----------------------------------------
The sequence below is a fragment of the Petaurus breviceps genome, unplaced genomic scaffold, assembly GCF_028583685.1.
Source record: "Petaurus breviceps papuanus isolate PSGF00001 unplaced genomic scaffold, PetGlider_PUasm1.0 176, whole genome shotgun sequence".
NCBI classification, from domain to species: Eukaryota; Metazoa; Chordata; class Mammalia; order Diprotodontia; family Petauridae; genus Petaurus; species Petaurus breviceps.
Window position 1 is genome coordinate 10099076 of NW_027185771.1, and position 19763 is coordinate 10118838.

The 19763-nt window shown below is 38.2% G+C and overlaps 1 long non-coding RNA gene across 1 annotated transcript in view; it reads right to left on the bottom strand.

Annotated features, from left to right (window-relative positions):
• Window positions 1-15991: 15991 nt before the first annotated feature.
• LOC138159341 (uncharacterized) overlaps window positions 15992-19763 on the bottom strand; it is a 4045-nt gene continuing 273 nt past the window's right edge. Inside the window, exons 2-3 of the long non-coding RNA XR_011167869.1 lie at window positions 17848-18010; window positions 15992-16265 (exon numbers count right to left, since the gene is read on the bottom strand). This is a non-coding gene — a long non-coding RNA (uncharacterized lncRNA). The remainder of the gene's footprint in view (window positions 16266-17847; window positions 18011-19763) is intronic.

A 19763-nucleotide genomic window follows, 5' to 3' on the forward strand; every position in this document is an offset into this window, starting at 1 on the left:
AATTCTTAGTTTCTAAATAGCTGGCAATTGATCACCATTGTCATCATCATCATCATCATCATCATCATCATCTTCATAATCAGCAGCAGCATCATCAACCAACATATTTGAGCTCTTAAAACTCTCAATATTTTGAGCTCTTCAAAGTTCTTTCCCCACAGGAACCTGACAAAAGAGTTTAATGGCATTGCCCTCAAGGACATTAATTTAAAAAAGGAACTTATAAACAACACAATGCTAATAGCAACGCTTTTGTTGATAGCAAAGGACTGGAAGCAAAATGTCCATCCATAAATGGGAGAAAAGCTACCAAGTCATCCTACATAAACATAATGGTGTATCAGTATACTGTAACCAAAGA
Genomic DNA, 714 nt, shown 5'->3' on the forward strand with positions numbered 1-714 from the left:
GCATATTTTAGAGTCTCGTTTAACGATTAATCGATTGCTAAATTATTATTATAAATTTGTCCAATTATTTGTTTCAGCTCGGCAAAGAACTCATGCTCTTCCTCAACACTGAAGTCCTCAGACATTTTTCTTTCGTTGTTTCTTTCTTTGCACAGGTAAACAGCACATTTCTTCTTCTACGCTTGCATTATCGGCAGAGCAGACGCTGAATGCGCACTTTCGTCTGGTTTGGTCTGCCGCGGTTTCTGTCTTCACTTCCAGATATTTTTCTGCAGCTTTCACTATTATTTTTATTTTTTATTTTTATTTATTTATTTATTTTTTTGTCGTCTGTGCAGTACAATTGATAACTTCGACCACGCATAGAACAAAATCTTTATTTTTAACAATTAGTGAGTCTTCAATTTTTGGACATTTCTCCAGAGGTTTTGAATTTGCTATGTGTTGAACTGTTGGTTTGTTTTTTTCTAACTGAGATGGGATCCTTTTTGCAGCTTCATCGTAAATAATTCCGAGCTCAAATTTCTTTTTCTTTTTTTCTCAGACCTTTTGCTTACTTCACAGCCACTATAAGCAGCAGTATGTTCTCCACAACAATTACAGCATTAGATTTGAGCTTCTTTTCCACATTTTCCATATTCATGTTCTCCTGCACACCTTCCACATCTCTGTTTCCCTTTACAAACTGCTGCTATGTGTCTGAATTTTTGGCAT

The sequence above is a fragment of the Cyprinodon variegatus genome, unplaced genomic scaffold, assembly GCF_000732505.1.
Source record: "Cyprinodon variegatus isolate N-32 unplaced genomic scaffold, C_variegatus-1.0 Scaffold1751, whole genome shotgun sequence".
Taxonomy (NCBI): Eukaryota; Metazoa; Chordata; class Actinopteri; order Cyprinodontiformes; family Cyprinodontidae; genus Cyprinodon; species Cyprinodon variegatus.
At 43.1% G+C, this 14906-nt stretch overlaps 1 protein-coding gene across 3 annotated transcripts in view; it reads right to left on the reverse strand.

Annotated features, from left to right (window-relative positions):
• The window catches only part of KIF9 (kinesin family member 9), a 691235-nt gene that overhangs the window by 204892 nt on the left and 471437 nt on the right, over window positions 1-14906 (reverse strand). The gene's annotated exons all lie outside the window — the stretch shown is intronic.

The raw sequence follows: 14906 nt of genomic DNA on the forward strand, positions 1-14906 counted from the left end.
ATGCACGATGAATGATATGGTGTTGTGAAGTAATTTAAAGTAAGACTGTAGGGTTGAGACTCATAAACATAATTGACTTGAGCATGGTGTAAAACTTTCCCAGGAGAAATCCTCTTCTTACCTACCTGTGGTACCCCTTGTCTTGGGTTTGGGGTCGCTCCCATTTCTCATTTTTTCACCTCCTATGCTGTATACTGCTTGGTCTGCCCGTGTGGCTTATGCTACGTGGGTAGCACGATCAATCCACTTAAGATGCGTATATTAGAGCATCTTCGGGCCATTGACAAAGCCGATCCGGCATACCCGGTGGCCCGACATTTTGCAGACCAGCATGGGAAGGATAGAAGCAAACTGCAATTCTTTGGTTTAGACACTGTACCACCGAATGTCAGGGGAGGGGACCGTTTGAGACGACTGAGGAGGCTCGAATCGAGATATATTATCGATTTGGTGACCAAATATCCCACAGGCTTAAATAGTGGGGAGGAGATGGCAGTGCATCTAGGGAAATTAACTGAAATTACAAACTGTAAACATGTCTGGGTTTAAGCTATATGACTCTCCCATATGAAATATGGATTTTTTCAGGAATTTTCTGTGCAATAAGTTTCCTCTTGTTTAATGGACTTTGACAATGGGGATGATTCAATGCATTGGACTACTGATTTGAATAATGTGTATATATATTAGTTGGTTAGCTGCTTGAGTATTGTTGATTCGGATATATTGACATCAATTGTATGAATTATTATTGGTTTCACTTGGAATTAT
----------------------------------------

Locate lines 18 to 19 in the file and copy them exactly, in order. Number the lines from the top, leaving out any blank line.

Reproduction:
• The window catches only part of KIF9 (kinesin family member 9), a 691235-nt gene that overhangs the window by 204892 nt on the left and 471437 nt on the right, over window positions 1-14906 (reverse strand). The gene's annotated exons all lie outside the window — the stretch shown is intronic.

The raw sequence follows: 14906 nt of genomic DNA on the forward strand, positions 1-14906 counted from the left end.